weapons to defoliate infiltration routes in Vietnam, he never actually
      advocated the use of nuclear weapons”

      Thank goodness for that.

      Vietnam is but a long thin strip of coastal land. from north to south it is a graveyard interrupted by very tall thin apartment blocks.

      Whilst I understand your concern for your innocent soldiers sent to fight jungle warfare with an enemy that was not theirs in an environment they would never cope with. Once they did finally get out of there, their troubles were over. To this day Vietnamese are still paying the price with their lives and limbs.

      • Texas Patriot

        More than 50,000 Americans never got out of Vietnam alive, and tens of thousands more who did get out remain totally or partially disabled even to this day. We never should have gotten involved in that regional civil war in the first place, and it is my guess that Barry Goldwater would have gotten us out of there immediately after his election in 1964. Unfortunately, Goldwater didn’t win that election, and the rest is history. My point about the nuclear weapons is that in the event the U.S. was trying to withdraw from Vietnam but N. Vietnam (a) would not permit us to withdraw peacefully; and/or (b) would not account for and turn over every single American POW in their custody, I feel quite confident that Barry Goldwater would have readily blown the N. Vietnamese strongholds of Hanoi and Haiphong completely off the map using whatever force was necessary, and that would have been the right thing to do under those circumstances.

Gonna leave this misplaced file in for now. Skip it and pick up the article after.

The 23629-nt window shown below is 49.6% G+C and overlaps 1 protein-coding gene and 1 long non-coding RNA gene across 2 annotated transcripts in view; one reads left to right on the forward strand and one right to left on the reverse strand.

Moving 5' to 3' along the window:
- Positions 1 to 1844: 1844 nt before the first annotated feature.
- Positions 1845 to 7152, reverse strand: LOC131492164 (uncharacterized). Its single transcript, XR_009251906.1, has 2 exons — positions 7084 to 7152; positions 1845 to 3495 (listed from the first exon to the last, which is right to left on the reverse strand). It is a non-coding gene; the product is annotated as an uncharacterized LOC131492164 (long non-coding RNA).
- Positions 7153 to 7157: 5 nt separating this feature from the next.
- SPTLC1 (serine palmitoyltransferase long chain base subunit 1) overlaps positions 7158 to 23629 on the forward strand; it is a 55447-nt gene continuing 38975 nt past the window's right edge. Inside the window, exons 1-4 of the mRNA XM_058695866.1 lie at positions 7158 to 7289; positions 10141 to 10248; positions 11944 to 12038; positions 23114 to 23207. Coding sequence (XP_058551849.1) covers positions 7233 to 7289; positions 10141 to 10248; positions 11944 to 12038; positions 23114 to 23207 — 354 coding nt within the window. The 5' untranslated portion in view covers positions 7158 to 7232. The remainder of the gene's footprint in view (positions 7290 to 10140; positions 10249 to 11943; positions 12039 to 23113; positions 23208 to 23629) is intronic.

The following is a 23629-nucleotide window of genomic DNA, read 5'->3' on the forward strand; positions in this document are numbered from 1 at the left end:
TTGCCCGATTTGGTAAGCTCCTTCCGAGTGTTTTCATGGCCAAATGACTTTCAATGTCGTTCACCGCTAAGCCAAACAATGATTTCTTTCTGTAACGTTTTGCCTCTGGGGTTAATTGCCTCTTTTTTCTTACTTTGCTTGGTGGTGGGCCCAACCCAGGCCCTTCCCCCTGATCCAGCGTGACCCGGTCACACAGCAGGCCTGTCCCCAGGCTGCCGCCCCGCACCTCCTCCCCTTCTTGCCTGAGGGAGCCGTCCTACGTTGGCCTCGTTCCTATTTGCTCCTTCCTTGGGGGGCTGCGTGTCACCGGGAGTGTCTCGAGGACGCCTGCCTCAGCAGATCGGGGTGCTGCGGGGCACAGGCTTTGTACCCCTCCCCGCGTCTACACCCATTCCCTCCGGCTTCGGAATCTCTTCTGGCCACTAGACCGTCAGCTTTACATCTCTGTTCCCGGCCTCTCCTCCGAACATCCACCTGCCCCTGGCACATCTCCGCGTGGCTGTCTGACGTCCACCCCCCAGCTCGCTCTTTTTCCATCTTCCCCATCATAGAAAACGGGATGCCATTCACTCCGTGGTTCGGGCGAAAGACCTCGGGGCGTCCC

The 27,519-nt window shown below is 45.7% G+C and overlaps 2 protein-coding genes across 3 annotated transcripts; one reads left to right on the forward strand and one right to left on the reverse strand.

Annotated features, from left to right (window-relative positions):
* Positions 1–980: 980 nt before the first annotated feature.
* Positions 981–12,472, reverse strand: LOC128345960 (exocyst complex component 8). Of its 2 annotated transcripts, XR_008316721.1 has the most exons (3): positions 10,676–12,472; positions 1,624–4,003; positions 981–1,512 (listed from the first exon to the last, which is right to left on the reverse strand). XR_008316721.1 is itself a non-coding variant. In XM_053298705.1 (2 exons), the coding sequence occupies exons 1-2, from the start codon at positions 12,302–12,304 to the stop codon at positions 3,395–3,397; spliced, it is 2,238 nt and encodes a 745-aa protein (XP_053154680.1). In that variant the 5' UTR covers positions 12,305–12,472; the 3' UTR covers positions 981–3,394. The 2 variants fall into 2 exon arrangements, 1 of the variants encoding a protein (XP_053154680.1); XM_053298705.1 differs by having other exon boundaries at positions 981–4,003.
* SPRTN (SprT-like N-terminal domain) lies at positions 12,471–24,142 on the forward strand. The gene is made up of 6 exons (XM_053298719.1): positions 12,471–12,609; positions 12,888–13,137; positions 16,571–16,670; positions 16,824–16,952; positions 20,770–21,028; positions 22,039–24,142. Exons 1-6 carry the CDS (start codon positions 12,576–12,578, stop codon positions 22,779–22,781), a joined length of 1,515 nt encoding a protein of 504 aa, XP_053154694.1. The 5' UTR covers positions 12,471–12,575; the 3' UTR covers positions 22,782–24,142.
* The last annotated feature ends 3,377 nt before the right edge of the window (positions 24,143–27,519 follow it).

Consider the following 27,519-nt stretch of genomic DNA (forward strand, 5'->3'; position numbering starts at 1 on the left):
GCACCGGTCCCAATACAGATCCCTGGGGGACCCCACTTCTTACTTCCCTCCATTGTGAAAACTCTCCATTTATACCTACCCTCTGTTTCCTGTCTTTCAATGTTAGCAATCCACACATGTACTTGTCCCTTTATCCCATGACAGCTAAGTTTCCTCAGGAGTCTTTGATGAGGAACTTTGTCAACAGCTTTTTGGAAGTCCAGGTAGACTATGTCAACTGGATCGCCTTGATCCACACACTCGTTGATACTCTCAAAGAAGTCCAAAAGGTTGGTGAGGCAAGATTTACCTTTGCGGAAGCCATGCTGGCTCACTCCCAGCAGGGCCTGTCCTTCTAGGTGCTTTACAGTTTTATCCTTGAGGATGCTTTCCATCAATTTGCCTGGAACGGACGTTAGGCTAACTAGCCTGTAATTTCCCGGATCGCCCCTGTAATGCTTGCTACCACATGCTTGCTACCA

• BagLady

          Thankfully, this did not happen and Vietnam is in one piece. I am pleased to see that many American Vets return annually to Vietnam and actively participate in removing the countless landmines left behind, in an act of contrition.

  • nomoretraitors

    My only regret is he lived long enough to see this country fall

  • GSR

    Unbelievable man. RIP.

  • johnnywood

    Denton was a valiant warrior in the order of our “Greatest Generation” who were our WWII heroes. May his tribe increase.

  • Shmalkandik

    No doubt,, the Admiral was brave and noblle.
    But, you cannot infer from that the cause he served was either.